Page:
Brawn, Ferrari's technical director, left here nursing the consequences of double celebration, having guided Michael Schumacher and Eddie Irvine to the marque's first clean sweep in the Monaco Grand Prix and then survived the tension of Manchester United's victory over Tottenham Hotspur, which returned the Premiership title to Old Trafford.
However, for both his teams in red, fulfilment has yet to be achieved, as United prepare for Saturday's FA Cup final against Newcastle and then the ultimate challenge of the European Cup final meeting with Bayern Munich a week tomorrow, their supporter in the Ferrari camp confronts a crucial, perhaps even defining stage in the Italian team's Formula One world championship campaign.
The streets of the principality proved sympathetic to the set up of the Ferrari - and the brilliance of Schumacher - while neutralising the aerodynamic excellence of the McLaren and the power of its Mercedes engine. Schumacher took full advantage, Irvine backed him up splendidly, and now the German holds a 12-point lead over the defending champion, Mika Hakkinen.
Schumacher acknowledges he will need the cushion. He begins testing in Barcelona tomorrow, ahead of the Spanish Grand Prix on Sunday week, on a circuit which ought to be more accommodating to the McLaren. If Ferrari can hold their own in this race, they will have grounds for genuine optimism.
Brawn, who will be at that most famous of Catalan sporting venues, Nou Camp, for United's summit with the Bavarians, said with enormous understatement: "One way or another, it's going to be an important couple of weeks.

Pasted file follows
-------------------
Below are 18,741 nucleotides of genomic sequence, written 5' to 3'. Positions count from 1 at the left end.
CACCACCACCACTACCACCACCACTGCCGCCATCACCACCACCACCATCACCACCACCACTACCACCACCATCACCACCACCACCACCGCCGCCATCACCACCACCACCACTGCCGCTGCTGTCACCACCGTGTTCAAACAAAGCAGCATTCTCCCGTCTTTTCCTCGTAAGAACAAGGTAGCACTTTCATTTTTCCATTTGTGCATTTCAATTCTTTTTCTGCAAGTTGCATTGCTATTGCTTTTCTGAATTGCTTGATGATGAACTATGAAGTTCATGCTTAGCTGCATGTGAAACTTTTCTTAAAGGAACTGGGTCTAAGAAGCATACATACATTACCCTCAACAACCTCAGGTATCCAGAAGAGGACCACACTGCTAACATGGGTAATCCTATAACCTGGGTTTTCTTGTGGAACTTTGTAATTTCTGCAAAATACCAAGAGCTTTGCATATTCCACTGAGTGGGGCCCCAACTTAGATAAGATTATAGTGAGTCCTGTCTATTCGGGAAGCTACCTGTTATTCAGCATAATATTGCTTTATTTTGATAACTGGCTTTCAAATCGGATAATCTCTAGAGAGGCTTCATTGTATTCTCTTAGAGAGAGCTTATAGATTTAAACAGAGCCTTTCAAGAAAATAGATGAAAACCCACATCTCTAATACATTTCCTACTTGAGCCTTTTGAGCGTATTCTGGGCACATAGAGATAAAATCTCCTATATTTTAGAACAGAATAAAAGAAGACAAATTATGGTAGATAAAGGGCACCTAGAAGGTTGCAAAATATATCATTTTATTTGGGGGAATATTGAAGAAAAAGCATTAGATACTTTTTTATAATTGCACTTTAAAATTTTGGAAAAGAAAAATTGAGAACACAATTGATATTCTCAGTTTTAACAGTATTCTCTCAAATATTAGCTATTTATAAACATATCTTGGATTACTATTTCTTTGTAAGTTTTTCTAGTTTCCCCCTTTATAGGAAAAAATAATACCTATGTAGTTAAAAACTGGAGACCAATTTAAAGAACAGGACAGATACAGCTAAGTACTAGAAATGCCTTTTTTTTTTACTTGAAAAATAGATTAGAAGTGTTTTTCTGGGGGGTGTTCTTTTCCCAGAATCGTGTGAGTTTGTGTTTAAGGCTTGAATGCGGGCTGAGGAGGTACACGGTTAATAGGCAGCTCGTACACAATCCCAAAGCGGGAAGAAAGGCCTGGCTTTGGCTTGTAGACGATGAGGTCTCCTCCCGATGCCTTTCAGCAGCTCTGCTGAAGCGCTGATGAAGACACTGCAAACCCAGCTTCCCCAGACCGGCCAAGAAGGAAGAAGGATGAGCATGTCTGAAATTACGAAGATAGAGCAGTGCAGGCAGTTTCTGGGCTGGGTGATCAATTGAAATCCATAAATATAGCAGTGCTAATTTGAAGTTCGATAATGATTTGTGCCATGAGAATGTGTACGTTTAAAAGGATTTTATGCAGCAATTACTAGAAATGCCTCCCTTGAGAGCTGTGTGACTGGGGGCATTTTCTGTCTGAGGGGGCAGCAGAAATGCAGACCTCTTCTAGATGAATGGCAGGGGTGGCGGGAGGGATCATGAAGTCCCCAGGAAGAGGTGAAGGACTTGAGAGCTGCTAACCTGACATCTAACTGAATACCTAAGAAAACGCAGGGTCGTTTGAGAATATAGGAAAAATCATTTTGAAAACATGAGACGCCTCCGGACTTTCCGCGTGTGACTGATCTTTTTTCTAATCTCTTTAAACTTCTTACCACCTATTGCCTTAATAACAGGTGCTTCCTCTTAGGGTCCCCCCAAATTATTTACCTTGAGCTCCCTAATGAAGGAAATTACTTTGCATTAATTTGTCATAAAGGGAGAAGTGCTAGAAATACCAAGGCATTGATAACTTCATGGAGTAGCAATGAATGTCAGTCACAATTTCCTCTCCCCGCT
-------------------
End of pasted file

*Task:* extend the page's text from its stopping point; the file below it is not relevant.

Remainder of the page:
"Sunday was a terrific day but there's a lot to be done yet - by United as well as ourselves. We have made a fantastic start to the season, but we cannot afford any complacency and there won't be any.
"The balance of competitiveness between our car and the McLaren will swing depending on the type of circuit and the level of development. Everyone at Ferrari knows we have to work even harder to stay ahead."
Brawn, who had a significant influence on Schumacher's two championship successes with Benetton, is recognised as one of the shrewdest strategists in Formula One.
"Ross is the superstar when it comes to strategy," Irvine says. "He just tells me what to do and I drive the car."
Schumacher, too, places his faith in Brawn's pit wall intuition. Theirs is now the most potent double act in grand prix motor racing. Not that Brawn anticipates he and Schumacher will be sharing a common cause come the European Cup final.
"Michael will probably be supporting Bayern, although he's more of a player than a watcher," Brawn said. "The biggest rivalry is in my own office. My secretary is German - and a Bayern fan. We've got a bit of a side wager on the final.
"I'm used to being the odd one out here. I was out of sequence in the away leg against Juventus. Ferrari and Juve are in the same camp, of course. But they took it pretty well when I was up on my feet cheering United's win."
United will be invited to the Grand Prix as Ferrari's guests should they win the European Cup, although it is understood, the PR machinery being what it is, Bayern would also be welcome to flaunt the crown.
There is little doubt which squad Brawn would prefer to see in his pit. "For me it will be the perfect week if United and Ferrari win in Barcelona," he said.
Schumacher claims he will be satisfied simply to stay in touch with McLaren. He said: "Maybe second or third place would be good for us there. At the moment we have the cushion and I believe we will need it over the next couple of races.
"But there will be other circuits that suit us again. We are still developing the car, still progressing. The test in Barcelona will be very important."
Hakkinen concurs: "We have an intensive test programme and we are also progressing. I see the future as more optimistic for us."Reuse content